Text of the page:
Around the middle of the 19th century, Taxila’s remains were unearthed by renowned archaeologist Sir Alexander Cunningham. Taxila was designated a UNESCO World Heritage Site in 1980, and The Guardian newspaper named it Pakistan’s best tourism destination in 2006.
Read More About the Best Places to visit in Pakistan’s Northern Areas in 2023
6. Katas Raj Temples
This area is for you if you want to see temples and historic Hindu buildings. The Katas Raj Temples are also well-known. Katas is a collection of many temples that are connected by walkways.
It is situated at a height of 2,000 feet and is close to Kallar Kahar. The Tilla Jogian complex, another significant Hindu pilgrimage site, is about 100 kilometers away by a vehicle.
Hindus revere the sacred Katas Pond, which is located around the compound. Both the Choa Saidanshah town and the M2 Motorway are close to temples. Folklore holds that the pond within the compound was formed by the tears that Lord Shiva wept in remembrance of his deceased wife, Sati.
Another myth claims that the Hindu god Krishna built the temple’s foundation and installed a hand-made shilling there. The pond has a maximum depth of 20 feet and a surface area of two canals and fifteen marlas.
Around 24 kilometers (15 miles) west of Sahiwal in Punjab is another historical site called Harappa. A settlement along the Ravi Bank’s bank is whence the location acquired its name. It is among Pakistan’s top tourist destinations. Little than 1 kilometer (0.62 mi) separates the modern settlement of Harappa from the historic location.
Bronze Age artifacts may be found among the remains. The city occupies around 150 hectares and has 23,500 citizens, according to one estimate (370 acres).
The oldest traces of the Harappan Civilization may be found in 6000 BC cultures like Mehrgarh. Mohenjo Daro and Harappa were founded in the Indus River Valley around 2600 BC.
The Harappan culture was extremely advanced. They had their form of writing, metropolitan areas, and varied social and economic structure. Ancient Mesopotamia and the Harappans engaged in trading. The main commerce items were agricultural goods and cotton textiles. See the 3-star and 4-star hotels in Pakistan if you’re looking for lodging while visiting.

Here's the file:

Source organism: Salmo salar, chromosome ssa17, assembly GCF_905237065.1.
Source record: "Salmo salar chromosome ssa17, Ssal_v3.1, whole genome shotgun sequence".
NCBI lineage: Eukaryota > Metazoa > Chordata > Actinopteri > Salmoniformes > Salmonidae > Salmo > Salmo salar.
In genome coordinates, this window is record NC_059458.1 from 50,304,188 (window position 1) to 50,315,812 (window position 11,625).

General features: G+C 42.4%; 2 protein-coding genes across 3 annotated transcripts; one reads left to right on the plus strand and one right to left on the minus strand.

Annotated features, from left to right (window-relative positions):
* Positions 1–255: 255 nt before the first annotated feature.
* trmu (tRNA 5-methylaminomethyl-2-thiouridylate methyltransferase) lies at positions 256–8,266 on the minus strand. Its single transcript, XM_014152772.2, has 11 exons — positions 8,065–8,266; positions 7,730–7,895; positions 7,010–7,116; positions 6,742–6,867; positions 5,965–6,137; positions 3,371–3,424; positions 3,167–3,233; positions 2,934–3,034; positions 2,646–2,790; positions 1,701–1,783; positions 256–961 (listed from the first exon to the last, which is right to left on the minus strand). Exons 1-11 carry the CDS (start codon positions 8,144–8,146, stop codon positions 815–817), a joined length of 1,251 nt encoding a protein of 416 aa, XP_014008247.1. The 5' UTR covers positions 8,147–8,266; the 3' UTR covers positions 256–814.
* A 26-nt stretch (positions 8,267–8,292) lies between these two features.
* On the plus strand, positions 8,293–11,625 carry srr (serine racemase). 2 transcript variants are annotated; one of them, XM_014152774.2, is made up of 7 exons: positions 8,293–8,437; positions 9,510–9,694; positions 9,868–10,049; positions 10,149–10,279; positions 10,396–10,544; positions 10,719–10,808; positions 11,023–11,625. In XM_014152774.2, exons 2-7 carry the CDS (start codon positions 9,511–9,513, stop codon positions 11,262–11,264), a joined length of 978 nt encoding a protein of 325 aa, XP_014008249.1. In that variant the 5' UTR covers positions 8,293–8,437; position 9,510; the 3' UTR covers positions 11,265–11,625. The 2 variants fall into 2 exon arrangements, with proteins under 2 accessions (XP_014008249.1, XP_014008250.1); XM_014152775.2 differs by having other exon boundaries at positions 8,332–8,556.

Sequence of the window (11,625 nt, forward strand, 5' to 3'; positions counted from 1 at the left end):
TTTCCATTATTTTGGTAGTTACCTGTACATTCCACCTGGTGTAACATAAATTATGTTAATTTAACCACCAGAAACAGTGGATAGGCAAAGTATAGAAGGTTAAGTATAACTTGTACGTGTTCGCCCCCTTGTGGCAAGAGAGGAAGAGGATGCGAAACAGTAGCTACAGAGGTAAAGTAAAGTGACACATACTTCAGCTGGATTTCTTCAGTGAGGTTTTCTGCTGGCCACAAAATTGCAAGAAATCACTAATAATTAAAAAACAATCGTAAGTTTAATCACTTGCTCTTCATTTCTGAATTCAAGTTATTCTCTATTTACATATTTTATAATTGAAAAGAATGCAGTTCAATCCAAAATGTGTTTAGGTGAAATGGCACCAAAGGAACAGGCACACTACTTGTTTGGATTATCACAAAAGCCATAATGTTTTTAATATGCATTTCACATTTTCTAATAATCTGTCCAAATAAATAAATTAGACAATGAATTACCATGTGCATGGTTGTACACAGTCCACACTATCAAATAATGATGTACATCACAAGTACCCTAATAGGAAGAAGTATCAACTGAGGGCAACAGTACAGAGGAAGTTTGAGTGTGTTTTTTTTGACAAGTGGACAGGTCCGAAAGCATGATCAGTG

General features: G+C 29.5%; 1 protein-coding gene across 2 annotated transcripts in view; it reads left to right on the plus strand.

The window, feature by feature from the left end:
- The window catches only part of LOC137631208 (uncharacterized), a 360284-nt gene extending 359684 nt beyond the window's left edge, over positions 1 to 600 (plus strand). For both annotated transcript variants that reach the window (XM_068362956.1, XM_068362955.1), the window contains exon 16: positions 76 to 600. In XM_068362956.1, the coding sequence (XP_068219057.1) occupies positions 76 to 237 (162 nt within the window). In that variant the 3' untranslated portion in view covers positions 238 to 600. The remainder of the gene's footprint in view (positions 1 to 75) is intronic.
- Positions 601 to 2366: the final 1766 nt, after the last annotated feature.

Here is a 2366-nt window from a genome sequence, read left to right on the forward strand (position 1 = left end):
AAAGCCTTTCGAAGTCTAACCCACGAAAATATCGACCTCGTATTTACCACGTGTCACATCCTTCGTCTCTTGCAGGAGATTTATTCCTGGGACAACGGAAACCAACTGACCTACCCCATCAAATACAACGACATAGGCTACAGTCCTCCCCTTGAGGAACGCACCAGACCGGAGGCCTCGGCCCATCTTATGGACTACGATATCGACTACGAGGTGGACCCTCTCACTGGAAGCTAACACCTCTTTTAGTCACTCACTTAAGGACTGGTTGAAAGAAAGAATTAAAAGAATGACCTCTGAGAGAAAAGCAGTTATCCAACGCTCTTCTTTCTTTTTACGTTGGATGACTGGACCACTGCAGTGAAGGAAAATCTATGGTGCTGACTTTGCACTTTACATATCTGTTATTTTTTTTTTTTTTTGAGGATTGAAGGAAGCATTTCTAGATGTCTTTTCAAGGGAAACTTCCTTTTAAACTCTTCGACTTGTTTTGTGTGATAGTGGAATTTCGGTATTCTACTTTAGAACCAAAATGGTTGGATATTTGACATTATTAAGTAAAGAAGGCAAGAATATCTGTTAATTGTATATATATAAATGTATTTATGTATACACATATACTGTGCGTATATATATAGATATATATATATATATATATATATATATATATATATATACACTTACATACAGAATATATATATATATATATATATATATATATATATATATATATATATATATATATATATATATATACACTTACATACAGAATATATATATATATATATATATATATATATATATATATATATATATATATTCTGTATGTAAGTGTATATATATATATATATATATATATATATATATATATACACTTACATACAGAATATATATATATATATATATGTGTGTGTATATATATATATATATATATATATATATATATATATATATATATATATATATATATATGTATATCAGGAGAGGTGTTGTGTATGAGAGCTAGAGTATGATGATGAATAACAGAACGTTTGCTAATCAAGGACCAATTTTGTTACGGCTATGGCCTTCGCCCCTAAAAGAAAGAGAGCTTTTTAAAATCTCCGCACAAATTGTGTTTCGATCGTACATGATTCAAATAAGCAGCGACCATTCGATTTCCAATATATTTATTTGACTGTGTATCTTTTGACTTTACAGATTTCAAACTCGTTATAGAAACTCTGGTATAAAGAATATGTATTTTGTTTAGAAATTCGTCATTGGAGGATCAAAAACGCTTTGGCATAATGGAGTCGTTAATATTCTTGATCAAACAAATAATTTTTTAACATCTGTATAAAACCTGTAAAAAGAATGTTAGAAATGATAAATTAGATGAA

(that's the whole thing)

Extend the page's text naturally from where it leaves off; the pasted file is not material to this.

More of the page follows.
The Indo-Parthian archaeological site Takht-i-Bahi sometimes referred to as the throne of water spring, is located in Mardan, Khyber-Pakhtunkhwa, Pakistan. While the city offers a variety of activities, you should visit this site since it is among the most remarkable Buddhist artifacts in the whole Gandhara area.
Founded in the first century CE, the Buddhist monastery was inhabited by Buddhists until the seventh century CE. In 1980, Takht-i-Bahi was included on the UNESCO World Heritage List.
The Takht Bahi complex is divided into four main regions. The first is the Stupa Court, which is a collection of stupas in the middle of a courtyard. Monastic chambers, which are made up of individual cells organized around a courtyard, assembly rooms, and an eating area, make up the second section. Next, there is a complex of temples that resembles the Stupa Court and is made up of stupas. Finally, there is a Tantra monastery complex that has a collection of tiny, dimly lit chambers with small apertures that may have been utilized for particular varieties of Tantric meditation.
9. Lahore Fort
In the walled city of Lahore, there is a fort called the Lahore Fort, sometimes called the Shahi Qila or Royal Fort. It is one of Lahore’s tourist destinations. The fort is situated on a plot of twenty hectares. Moreover, the fort is home to 21 monuments from Akbar’s time.
The fort was altered by following emperors as well. King Jahan embellished the fort with priceless marble and floral patterns. The impressive Alamgiri Gate was constructed for the fort by Aurangzeb. Emperor Ranjit Singh, the creator of the Sikh Empire, lived at the fort while the Sikhs were in control of Lahore.
The fort was designated a UNESCO World Heritage Site in 1981 for having an “outstanding repertory” of Mughal structures. Also, it is well-known for the Sheesh Mahal, which is found in the Shah Burj Building.
10. Rohtas Fort
A structure called Rohtas Fort, often referred to as Qila Rohtas, is situated close to the city of Jhelum. Under Sher Shah Suri’s rule in the 16th century, it was built. One of the biggest forts on the subcontinent is claimed to be the fort. Fortunately, the fort was never assaulted, thus it is still standing strong and in all its splendor.
In 1997, UNESCO classified Rohtas Fort as a World Heritage Site in recognition of its outstanding representation of Muslim military architecture in Central and South Asia. The 70-acre Rohtas Fort is surrounded by 4 kilometers of walls, which were strengthened by 68 bastion towers and 12 gates. Up to 30,000 troops might be accommodated in the sizable fort.
This fort is a must-see if you enjoy looking at historic towers and buildings. And if you’re looking for a break from the grind of the city, head to one of Pakistan’s well-known hill stations.
These are some of the most well-known historical locations in Pakistan. You need to visit these places if you enjoy traveling or have an interest in history. Numerous nations allow Pakistani passport holders to enter without a visa if they wish to travel outside of Pakistan.